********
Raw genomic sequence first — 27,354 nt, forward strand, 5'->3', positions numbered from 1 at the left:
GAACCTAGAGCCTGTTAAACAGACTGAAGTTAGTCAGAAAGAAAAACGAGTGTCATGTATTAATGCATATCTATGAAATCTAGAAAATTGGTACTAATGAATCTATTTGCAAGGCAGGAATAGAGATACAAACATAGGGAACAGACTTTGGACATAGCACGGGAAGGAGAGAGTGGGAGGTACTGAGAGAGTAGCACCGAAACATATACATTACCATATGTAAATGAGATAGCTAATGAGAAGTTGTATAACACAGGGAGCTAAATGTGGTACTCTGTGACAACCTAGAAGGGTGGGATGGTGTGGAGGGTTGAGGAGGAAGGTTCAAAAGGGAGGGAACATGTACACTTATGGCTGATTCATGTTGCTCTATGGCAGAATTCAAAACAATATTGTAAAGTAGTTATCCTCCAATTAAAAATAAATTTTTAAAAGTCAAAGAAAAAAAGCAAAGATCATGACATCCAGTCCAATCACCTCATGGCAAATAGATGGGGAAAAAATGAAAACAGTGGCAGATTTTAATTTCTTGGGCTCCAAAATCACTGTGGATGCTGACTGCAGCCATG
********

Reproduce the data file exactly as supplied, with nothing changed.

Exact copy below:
Raw genomic sequence first — 27,354 nt, forward strand, 5'->3', positions numbered from 1 at the left:
GAACCTAGAGCCTGTTAAACAGACTGAAGTTAGTCAGAAAGAAAAACGAGTGTCATGTATTAATGCATATCTATGAAATCTAGAAAATTGGTACTAATGAATCTATTTGCAAGGCAGGAATAGAGATACAAACATAGGGAACAGACTTTGGACATAGCACGGGAAGGAGAGAGTGGGAGGTACTGAGAGAGTAGCACCGAAACATATACATTACCATATGTAAATGAGATAGCTAATGAGAAGTTGTATAACACAGGGAGCTAAATGTGGTACTCTGTGACAACCTAGAAGGGTGGGATGGTGTGGAGGGTTGAGGAGGAAGGTTCAAAAGGGAGGGAACATGTACACTTATGGCTGATTCATGTTGCTCTATGGCAGAATTCAAAACAATATTGTAAAGTAGTTATCCTCCAATTAAAAATAAATTTTTAAAAGTCAAAGAAAAAAAGCAAAGATCATGACATCCAGTCCAATCACCTCATGGCAAATAGATGGGGAAAAAATGAAAACAGTGGCAGATTTTAATTTCTTGGGCTCCAAAATCACTGTGGATGCTGACTGCAGCCATG